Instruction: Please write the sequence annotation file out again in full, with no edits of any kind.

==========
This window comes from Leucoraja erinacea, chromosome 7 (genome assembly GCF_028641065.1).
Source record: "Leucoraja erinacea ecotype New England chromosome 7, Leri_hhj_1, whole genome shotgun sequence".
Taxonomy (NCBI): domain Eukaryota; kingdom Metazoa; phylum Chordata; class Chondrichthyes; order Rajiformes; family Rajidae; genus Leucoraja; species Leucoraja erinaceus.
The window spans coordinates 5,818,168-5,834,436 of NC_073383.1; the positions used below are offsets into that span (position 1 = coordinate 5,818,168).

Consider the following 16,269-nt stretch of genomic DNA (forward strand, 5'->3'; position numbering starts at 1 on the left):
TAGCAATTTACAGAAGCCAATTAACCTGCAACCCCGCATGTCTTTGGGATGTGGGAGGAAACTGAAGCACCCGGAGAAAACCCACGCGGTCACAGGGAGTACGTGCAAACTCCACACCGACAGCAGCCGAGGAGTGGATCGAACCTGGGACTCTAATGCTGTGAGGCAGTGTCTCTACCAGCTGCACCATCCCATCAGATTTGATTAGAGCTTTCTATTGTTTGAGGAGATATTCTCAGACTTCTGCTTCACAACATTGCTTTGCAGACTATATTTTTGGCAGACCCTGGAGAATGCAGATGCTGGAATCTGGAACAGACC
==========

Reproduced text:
This window comes from Leucoraja erinacea, chromosome 7 (genome assembly GCF_028641065.1).
Source record: "Leucoraja erinacea ecotype New England chromosome 7, Leri_hhj_1, whole genome shotgun sequence".
Taxonomy (NCBI): domain Eukaryota; kingdom Metazoa; phylum Chordata; class Chondrichthyes; order Rajiformes; family Rajidae; genus Leucoraja; species Leucoraja erinaceus.
The window spans coordinates 5,818,168-5,834,436 of NC_073383.1; the positions used below are offsets into that span (position 1 = coordinate 5,818,168).

Consider the following 16,269-nt stretch of genomic DNA (forward strand, 5'->3'; position numbering starts at 1 on the left):
TAGCAATTTACAGAAGCCAATTAACCTGCAACCCCGCATGTCTTTGGGATGTGGGAGGAAACTGAAGCACCCGGAGAAAACCCACGCGGTCACAGGGAGTACGTGCAAACTCCACACCGACAGCAGCCGAGGAGTGGATCGAACCTGGGACTCTAATGCTGTGAGGCAGTGTCTCTACCAGCTGCACCATCCCATCAGATTTGATTAGAGCTTTCTATTGTTTGAGGAGATATTCTCAGACTTCTGCTTCACAACATTGCTTTGCAGACTATATTTTTGGCAGACCCTGGAGAATGCAGATGCTGGAATCTGGAACAGACC